December 4, 2021

Blue Origin transfers ‘pathfinder’ rocket to Cape Canaveral launch pad


If you would like to see more articles like this please support our coverage of the space program by becoming a Spaceflight Now Member. If everyone who enjoys our website helps fund it, we can expand and improve our coverage further.

Blue Origin transferred a full-size mock-up of its reusable New Glenn booster through Kennedy Space Center on Nov. 11 from the company’s factory to its launch pad at Cape Canaveral Space Force Station.

The mock-up, also known as a simulator or pathfinder, allows Blue Origin to practice rocket transport operations for future New Glenn missions. The 188-foot-long (57-meter) first stage simulator emerged from the company’s factory near NASA’s Kennedy Space Center on a transporter for the slow, winding route to pad 36 at Cape Canaveral Space Force Station.

Blue Origin said the pathfinder will be used for several “mission operations tests” to prepare for future flight hardware. The tests include route verifications, recovery and refurbishment simulations, stage mate simulations, and vehicle rollout at the launch pad, the company said.

“While not destined for flight, this hardware is giving our team invaluable data to inform future launch vehicle operations,” Blue Origin said. “All these operations tests are moving New Glenn closer to first flight,” Blue Origin said.

Like the real New Glenn booster stage, the rocket simulator measures 23 feet (7 meters) in diameter and includes strakes, or fins, that would be used in flight to provide lift and cross-range steering during descent and landing. Blue Origin intends to recover reusable New Glenn boosters on an offshore ship for refurbishment and reuse.

The first stage simulator consists of separable aft, mid, and forward modules, according to Blue Origin. The structure emulates the mass, center of gravity, outer mold line, and external interfaces of the flight modules.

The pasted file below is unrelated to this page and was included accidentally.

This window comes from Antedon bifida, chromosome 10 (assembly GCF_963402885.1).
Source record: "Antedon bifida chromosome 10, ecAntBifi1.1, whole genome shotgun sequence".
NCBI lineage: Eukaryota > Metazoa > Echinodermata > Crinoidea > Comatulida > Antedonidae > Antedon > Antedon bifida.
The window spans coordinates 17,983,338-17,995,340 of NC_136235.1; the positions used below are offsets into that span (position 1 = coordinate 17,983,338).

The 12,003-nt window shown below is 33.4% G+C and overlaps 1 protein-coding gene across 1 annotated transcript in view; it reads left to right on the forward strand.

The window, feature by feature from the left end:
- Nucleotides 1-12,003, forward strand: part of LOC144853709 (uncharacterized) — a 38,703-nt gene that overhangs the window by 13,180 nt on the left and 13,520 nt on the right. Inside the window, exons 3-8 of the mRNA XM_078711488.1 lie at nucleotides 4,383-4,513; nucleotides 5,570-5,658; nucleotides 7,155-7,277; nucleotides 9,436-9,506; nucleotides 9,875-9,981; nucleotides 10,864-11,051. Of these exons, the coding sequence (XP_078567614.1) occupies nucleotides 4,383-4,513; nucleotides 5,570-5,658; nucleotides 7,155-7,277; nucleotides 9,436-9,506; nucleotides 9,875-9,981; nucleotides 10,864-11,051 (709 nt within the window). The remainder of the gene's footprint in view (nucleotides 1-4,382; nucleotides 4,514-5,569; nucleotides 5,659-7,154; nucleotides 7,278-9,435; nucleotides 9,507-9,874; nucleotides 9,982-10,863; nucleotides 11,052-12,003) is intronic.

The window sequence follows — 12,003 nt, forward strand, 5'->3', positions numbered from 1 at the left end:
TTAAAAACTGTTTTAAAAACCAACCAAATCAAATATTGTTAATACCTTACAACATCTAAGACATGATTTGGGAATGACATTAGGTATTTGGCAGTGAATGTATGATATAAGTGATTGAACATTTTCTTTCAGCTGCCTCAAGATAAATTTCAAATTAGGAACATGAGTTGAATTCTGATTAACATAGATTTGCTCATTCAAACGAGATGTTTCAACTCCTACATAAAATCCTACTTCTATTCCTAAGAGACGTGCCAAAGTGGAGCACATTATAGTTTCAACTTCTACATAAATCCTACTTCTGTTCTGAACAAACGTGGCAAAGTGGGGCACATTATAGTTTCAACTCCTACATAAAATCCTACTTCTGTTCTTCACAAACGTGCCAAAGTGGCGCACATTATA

The privately-funded New Glenn rocket will the Blue Origin’s first orbital-class launch vehicle. Founded by billionaire Jeff Bezos, Blue Origin currently flies the suborbital New Shepard booster to the edge of space from a site in West Texas.

Blue Origin launched the first New Shepard mission with people on-board in July. Bezos joined three crewmates on that flight. Another New Shepard flight with a crew of four blasted off on a 10-minute flight to suborbital space in October.

Early this year, Blue Origin announced the first launch of the New Glenn rocket would be delayed from late 2021 to late 2022. There has not been a schedule update on the program since February, and although the launch pad Cape Canaveral is nearly complete, Blue Origin has released little information on the status of flight hardware fabrication and testing.

The New Glenn rocket will stand 313 feet (95 meters) tall, making it one of the largest launchers to ever fly from Florida’s Space Coast. Seven methane-fueled BE-4 engines will power the first stage, producing 3.85 million pounds of thrust at full throttle, according to Blue Origin.

Blue Origin is completing development of the BE-4 engine, which will first fly on United Launch Alliance’s new Vulcan Centaur rocket next year. Two BE-4 engines will launch on ULA’s Vulcan first stage.

Progress on the BE-4 itself has been delayed, forcing ULA to adjust its schedule to accommodate late engine deliveries.

The New Glenn upper stage will be expendable, with two hydrogen-fueled BE-3U engines derived from engines used on Blue Origin’s New Shepard booster.

Email the author.

Follow Stephen Clark on Twitter: @StephenClark1.


If you would like to see more articles like this please support our coverage of the space program by becoming a Spaceflight Now Member. If everyone who enjoys our website helps fund it, we can expand and improve our coverage further.
Spaceflight Now